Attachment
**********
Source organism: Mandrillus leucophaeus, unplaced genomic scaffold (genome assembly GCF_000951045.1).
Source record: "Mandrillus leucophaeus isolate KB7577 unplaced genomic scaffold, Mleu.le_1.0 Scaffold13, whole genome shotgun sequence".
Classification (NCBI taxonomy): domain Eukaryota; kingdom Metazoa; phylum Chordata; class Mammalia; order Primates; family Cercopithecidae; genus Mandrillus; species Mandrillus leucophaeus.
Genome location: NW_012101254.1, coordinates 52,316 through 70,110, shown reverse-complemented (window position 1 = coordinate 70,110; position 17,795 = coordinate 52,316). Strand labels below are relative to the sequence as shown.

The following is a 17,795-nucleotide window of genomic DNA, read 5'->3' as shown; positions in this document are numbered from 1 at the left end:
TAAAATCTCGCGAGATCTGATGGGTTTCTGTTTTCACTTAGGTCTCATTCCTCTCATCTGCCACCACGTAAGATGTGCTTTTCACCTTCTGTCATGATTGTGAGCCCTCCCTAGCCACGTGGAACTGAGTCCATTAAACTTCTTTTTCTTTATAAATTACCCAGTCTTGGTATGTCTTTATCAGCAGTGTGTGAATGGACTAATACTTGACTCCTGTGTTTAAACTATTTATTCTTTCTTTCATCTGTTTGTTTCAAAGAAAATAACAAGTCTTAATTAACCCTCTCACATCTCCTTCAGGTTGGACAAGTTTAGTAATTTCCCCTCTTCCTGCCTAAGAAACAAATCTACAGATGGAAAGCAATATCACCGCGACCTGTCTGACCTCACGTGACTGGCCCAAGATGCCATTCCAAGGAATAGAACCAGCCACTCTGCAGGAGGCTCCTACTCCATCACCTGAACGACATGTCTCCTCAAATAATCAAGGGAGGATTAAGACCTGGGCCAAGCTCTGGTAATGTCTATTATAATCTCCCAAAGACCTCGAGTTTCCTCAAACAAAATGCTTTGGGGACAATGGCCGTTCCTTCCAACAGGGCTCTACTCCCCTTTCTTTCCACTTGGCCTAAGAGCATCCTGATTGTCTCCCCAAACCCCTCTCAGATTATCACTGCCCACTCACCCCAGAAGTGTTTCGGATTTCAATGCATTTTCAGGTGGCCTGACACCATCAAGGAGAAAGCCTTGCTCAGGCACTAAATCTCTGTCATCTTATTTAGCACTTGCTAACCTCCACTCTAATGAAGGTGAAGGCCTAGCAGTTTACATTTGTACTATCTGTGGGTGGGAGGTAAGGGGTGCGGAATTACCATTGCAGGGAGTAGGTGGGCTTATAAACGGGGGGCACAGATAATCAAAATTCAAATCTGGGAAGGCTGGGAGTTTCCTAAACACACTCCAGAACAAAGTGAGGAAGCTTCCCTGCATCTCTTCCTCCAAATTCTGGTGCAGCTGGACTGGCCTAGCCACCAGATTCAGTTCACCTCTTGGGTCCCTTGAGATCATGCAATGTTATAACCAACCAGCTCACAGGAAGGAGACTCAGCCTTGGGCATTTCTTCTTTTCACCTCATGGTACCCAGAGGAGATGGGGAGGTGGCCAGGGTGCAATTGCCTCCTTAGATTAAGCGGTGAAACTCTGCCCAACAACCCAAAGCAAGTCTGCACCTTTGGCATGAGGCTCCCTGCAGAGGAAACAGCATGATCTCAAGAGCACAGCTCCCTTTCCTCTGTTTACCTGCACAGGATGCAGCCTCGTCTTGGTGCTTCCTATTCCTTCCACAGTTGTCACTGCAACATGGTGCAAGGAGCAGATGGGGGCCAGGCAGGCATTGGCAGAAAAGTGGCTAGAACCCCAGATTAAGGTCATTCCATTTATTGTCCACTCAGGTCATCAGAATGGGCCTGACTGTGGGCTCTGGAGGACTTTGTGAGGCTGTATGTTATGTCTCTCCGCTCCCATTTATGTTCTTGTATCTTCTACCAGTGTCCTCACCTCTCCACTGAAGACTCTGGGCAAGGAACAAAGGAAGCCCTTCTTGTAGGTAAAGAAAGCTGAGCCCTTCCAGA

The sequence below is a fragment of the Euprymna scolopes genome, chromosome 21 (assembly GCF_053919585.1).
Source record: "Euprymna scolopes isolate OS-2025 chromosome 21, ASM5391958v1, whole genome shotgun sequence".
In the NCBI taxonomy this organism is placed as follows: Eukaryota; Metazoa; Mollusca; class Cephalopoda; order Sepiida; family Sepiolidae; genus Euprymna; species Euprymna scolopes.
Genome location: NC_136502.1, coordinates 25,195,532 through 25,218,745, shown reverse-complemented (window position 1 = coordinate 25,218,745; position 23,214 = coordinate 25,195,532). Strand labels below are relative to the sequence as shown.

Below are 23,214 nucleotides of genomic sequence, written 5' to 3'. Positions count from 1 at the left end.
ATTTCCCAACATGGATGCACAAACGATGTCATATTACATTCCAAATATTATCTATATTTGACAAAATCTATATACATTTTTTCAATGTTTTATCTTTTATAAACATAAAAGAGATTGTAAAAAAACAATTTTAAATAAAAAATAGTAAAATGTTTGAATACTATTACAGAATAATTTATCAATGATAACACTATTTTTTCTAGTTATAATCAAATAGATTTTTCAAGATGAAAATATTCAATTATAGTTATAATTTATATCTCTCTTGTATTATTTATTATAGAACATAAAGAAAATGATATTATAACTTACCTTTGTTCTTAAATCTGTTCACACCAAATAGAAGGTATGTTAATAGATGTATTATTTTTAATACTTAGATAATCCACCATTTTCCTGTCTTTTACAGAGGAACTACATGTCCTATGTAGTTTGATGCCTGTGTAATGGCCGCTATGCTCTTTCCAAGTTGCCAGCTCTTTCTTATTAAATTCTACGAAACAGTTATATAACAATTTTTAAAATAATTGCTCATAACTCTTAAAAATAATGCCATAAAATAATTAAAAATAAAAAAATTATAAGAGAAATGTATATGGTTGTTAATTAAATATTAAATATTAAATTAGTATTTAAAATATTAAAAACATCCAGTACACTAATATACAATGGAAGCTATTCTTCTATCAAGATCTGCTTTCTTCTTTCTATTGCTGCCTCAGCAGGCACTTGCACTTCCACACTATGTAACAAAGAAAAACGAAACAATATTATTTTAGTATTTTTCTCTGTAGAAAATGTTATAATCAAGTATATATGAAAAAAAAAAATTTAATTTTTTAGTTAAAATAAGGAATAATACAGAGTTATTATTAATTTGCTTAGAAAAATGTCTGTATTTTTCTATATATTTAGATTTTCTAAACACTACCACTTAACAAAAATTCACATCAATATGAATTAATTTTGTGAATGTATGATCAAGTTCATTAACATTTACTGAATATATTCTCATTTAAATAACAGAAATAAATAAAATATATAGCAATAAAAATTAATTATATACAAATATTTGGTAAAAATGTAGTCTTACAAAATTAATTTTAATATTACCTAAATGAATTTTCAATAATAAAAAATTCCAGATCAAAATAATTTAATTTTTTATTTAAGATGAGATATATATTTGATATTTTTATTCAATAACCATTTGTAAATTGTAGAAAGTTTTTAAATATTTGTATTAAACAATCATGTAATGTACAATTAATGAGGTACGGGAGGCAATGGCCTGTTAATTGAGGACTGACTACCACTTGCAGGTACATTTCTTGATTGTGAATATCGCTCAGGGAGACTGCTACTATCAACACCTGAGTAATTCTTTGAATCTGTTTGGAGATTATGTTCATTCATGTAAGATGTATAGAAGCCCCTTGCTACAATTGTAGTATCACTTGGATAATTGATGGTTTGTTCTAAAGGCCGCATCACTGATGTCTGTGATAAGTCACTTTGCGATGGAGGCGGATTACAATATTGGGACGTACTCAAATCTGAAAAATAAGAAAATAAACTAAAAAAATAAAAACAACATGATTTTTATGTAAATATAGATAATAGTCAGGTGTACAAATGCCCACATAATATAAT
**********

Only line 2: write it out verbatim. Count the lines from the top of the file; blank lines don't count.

Source record: "Mandrillus leucophaeus isolate KB7577 unplaced genomic scaffold, Mleu.le_1.0 Scaffold13, whole genome shotgun sequence".